This post lists more than 25 things to do in Stockholm, including free things to do, nighttime activities, as well as family-friendly events – all updated for 2020.
Throughout the year, many notable artists are attracted to Stockholm and there are usually at least a few notable music festivals as well.
If you’re interested in seeing a great concert, check the calendar at the following venues:
To see which musical performances will be available when you’re in town, check this list of concerts in Stockholm.
For more great nighttime activities, check our post covering things to do at night in Stockholm.
After a year in construction, the warship Vasa made it just 1,400 yards in its maiden voyage. A gust of wind tipped it over, killing 30 crew and sinking it to the bottom of Stockholm harbor.
There it lay in the dark, oxygen-poor, salty water for 333 years until it was discovered again in 1956 and raised slowly over a number of years.
It sits now in Sweden’s most visited museum which was built in the 1980s to house the Vasa.
The Vasa Museum offers guided tours in English or Swedish, a movie about its salvage, exhibitions featuring the faces of her crew, and of course a closeup view of the world’s best-preserved 17th-century warship.
Tickets are 150 SEK ($16) per adult. Learn more about the Vasa Museum.
The world’s largest open-air museum, Skansen is popular with locals and tourists alike.
Five centuries of Swedish history live in one place, as hundreds of dwellings and buildings have been moved here from various parts of the country over the last 140 years.
Staff is dressed in character as local craftsmen, demonstrating how people would have worked at various times in history.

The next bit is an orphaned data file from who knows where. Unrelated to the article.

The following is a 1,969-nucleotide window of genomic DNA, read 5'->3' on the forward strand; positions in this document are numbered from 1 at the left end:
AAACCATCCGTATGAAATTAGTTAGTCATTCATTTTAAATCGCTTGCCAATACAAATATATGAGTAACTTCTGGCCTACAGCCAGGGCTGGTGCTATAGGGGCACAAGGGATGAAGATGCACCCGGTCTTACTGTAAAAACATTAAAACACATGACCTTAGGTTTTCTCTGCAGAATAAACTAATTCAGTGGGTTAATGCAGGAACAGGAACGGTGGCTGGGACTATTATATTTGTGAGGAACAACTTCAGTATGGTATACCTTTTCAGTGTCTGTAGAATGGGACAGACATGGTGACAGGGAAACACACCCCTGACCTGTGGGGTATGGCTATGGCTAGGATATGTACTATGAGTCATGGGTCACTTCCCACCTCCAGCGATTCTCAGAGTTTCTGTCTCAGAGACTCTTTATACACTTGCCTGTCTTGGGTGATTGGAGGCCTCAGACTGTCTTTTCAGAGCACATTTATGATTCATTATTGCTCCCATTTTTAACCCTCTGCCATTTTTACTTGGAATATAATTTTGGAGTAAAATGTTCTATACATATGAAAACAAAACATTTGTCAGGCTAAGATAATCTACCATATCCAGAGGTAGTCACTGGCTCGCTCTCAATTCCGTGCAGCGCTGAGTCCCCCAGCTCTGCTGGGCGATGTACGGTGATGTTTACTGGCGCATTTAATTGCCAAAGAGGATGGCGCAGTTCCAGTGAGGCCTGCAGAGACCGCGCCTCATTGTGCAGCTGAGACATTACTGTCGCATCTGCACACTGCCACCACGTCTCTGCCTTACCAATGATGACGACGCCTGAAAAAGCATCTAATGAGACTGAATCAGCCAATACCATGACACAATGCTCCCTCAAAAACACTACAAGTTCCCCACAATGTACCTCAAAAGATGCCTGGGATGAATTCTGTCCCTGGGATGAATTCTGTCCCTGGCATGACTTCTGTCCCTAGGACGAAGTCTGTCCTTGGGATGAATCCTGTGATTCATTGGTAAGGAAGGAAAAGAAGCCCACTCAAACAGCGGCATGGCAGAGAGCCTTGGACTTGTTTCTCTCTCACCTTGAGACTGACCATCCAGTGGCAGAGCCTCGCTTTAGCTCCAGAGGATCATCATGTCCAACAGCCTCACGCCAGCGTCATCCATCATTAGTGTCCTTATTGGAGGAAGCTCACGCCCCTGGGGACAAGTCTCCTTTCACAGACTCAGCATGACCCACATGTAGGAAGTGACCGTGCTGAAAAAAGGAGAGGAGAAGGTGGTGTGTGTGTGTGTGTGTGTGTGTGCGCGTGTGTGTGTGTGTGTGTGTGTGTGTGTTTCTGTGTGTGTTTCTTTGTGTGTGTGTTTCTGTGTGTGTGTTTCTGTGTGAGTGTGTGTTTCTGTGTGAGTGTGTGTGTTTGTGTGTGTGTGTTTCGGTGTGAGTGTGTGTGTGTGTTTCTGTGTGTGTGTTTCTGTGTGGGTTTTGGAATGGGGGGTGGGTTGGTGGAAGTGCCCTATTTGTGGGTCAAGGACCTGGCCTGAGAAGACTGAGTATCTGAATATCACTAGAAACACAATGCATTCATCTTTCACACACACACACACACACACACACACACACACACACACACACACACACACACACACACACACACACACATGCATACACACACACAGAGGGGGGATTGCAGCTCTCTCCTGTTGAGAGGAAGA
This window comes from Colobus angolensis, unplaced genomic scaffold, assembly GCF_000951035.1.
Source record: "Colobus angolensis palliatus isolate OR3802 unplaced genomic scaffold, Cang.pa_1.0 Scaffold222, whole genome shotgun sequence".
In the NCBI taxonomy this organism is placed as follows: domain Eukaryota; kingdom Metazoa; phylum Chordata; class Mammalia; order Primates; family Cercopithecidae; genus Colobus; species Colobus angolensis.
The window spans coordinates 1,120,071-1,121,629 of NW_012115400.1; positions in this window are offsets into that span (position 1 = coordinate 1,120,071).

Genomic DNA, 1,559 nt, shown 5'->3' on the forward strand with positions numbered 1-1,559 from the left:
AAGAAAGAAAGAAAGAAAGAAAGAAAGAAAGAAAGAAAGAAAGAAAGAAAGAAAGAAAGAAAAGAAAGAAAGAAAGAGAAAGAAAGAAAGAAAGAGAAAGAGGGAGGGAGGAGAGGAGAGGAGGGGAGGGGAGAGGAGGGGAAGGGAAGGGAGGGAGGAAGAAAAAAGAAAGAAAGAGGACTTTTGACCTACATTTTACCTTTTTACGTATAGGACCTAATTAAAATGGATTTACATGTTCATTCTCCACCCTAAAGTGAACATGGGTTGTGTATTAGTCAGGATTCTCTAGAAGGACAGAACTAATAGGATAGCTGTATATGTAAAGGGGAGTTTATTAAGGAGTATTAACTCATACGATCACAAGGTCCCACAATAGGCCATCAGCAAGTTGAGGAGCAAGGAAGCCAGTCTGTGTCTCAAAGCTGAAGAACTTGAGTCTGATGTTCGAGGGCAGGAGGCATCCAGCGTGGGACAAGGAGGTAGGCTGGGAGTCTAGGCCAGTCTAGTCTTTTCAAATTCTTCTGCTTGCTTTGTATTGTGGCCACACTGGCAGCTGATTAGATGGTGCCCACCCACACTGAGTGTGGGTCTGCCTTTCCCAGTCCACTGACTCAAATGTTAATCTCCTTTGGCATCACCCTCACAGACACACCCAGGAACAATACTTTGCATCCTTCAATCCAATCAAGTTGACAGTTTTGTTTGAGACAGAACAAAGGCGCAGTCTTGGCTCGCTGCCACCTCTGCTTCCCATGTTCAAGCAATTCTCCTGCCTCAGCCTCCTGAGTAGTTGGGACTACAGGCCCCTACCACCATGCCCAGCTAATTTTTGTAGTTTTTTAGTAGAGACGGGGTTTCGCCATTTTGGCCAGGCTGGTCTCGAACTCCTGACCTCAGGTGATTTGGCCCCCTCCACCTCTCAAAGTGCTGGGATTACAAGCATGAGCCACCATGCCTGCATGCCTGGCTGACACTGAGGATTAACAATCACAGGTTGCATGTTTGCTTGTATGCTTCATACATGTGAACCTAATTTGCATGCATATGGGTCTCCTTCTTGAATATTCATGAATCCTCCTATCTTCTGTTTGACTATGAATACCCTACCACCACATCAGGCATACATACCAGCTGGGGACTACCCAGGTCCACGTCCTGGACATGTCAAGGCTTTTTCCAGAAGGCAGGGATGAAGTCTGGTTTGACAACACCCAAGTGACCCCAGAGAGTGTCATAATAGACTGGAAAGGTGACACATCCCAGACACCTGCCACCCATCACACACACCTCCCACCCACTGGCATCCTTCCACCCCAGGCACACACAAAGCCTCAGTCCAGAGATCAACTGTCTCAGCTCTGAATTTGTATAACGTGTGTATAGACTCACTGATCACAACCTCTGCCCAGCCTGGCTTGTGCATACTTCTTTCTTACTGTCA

Skansen also has a zoo housing indigenous animals as well as more “exotic” species from around the world – and there’s a petting zoo for the kids!
Tickets cost 170 SEK ($18) per adult. Get more information about Skansen.
The world’s largest (and one of its most important) photography museums, Fotografiska provides a home for contemporary art in the middle of Stockholm.
Found in a waterfront warehouse, the museum also houses an award-winning restaurant and a bookshop.
Works from the likes of Annie Leibovitz, David LaChapelle, Robert Mapplethorpe, and others are displayed amongst the works of lesser-known but rising photographers.
Special exhibits, poetry readings, photography classes and much more are available 364 days a year until at least 11 pm, and often later.
Check our post covering things to do at night in Stockholm for more fun after dark.
Devoted ABBA fans will find everything they could hope for in this modern interactive museum.
The exhibits include replicas of their living and working spaces, a movie detailing their history, hundreds of their disco-tastic costumes, and much more.
It’s a popular museum, so it’s best to reserve tickets ahead of time.
Gamla stan is pedestrian-friendly and packed with charming buildings edging cobblestone streets.
Cafes and restaurants, including Den Gyldene Freden restaurant, the second oldest restaurant in the world to have the same surroundings, line the sidewalks.
In addition, there are 11 museums, the Royal Palace, three medieval churches, the stock exchange building where the Nobel Prize is announced, and many tourist shops.
Learn about the Old Town on a free walking tour. Tours run multiple times each day.
If you’re looking for more affordable activities, check our post about free things to do in Stockholm.
7. Save Money With a Tourist Pass
If you’re planning to visit several popular or historic attractions in Stockholm, it’s worth noting that you can save quite a bit off general admission prices by using a tourist attraction discount pass.
Here are a few of the most popular services included on Stockholm tourist passes:
For more information about how to use them and how they work, please read our post covering Stockholm tourist attraction discount passes.
While digging down in preparation to build a car park next door to the Parliament building, this site was discovered.
Everyone understood just what a find it was and eventually an underground museum was built around it.
Here you will find a medieval graveyard loaded with skeletons, a warship, a city wall, life-sized replicas of medieval buildings, and a display of where and how Stockholm began.
There is something of interest to both adults and children, and entrance is free. Find more information here.
For additional affordable activities, check our post covering free things to do in Stockholm.
For a view of Stockholm from the water, the Royal Canal sightseeing tour takes you through some of Stockholm’s most well-known places along the Djurgarden canal.